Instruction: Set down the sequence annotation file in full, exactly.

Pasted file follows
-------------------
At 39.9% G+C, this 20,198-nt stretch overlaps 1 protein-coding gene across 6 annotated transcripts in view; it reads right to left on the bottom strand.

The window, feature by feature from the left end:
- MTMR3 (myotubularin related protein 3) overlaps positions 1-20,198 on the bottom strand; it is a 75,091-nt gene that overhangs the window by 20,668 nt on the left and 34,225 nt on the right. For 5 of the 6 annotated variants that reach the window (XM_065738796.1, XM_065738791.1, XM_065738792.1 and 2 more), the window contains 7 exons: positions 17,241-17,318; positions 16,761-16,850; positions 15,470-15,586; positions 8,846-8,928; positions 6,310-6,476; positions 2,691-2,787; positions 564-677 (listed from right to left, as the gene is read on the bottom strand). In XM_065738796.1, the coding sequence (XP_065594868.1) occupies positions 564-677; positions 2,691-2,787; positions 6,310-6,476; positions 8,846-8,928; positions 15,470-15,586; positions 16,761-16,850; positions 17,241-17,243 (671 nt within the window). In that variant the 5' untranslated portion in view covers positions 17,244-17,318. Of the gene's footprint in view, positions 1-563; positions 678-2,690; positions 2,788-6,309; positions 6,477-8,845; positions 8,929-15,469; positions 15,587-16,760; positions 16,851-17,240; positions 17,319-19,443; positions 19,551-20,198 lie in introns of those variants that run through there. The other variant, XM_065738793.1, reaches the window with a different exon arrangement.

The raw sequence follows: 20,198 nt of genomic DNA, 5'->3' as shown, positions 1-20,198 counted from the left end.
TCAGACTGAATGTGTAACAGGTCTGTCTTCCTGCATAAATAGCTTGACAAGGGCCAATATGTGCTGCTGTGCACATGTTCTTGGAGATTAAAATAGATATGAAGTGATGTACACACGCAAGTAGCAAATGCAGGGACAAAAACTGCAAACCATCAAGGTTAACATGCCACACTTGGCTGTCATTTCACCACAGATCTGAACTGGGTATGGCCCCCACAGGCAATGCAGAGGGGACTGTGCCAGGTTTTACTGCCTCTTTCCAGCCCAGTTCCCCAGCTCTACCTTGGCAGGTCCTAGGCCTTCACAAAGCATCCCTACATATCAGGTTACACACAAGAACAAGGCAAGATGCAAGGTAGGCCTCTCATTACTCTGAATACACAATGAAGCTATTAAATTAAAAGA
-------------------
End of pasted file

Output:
At 39.9% G+C, this 20,198-nt stretch overlaps 1 protein-coding gene across 6 annotated transcripts in view; it reads right to left on the bottom strand.

The window, feature by feature from the left end:
- MTMR3 (myotubularin related protein 3) overlaps positions 1-20,198 on the bottom strand; it is a 75,091-nt gene that overhangs the window by 20,668 nt on the left and 34,225 nt on the right. For 5 of the 6 annotated variants that reach the window (XM_065738796.1, XM_065738791.1, XM_065738792.1 and 2 more), the window contains 7 exons: positions 17,241-17,318; positions 16,761-16,850; positions 15,470-15,586; positions 8,846-8,928; positions 6,310-6,476; positions 2,691-2,787; positions 564-677 (listed from right to left, as the gene is read on the bottom strand). In XM_065738796.1, the coding sequence (XP_065594868.1) occupies positions 564-677; positions 2,691-2,787; positions 6,310-6,476; positions 8,846-8,928; positions 15,470-15,586; positions 16,761-16,850; positions 17,241-17,243 (671 nt within the window). In that variant the 5' untranslated portion in view covers positions 17,244-17,318. Of the gene's footprint in view, positions 1-563; positions 678-2,690; positions 2,788-6,309; positions 6,477-8,845; positions 8,929-15,469; positions 15,587-16,760; positions 16,851-17,240; positions 17,319-19,443; positions 19,551-20,198 lie in introns of those variants that run through there. The other variant, XM_065738793.1, reaches the window with a different exon arrangement.

The raw sequence follows: 20,198 nt of genomic DNA, 5'->3' as shown, positions 1-20,198 counted from the left end.
TCAGACTGAATGTGTAACAGGTCTGTCTTCCTGCATAAATAGCTTGACAAGGGCCAATATGTGCTGCTGTGCACATGTTCTTGGAGATTAAAATAGATATGAAGTGATGTACACACGCAAGTAGCAAATGCAGGGACAAAAACTGCAAACCATCAAGGTTAACATGCCACACTTGGCTGTCATTTCACCACAGATCTGAACTGGGTATGGCCCCCACAGGCAATGCAGAGGGGACTGTGCCAGGTTTTACTGCCTCTTTCCAGCCCAGTTCCCCAGCTCTACCTTGGCAGGTCCTAGGCCTTCACAAAGCATCCCTACATATCAGGTTACACACAAGAACAAGGCAAGATGCAAGGTAGGCCTCTCATTACTCTGAATACACAATGAAGCTATTAAATTAAAAGA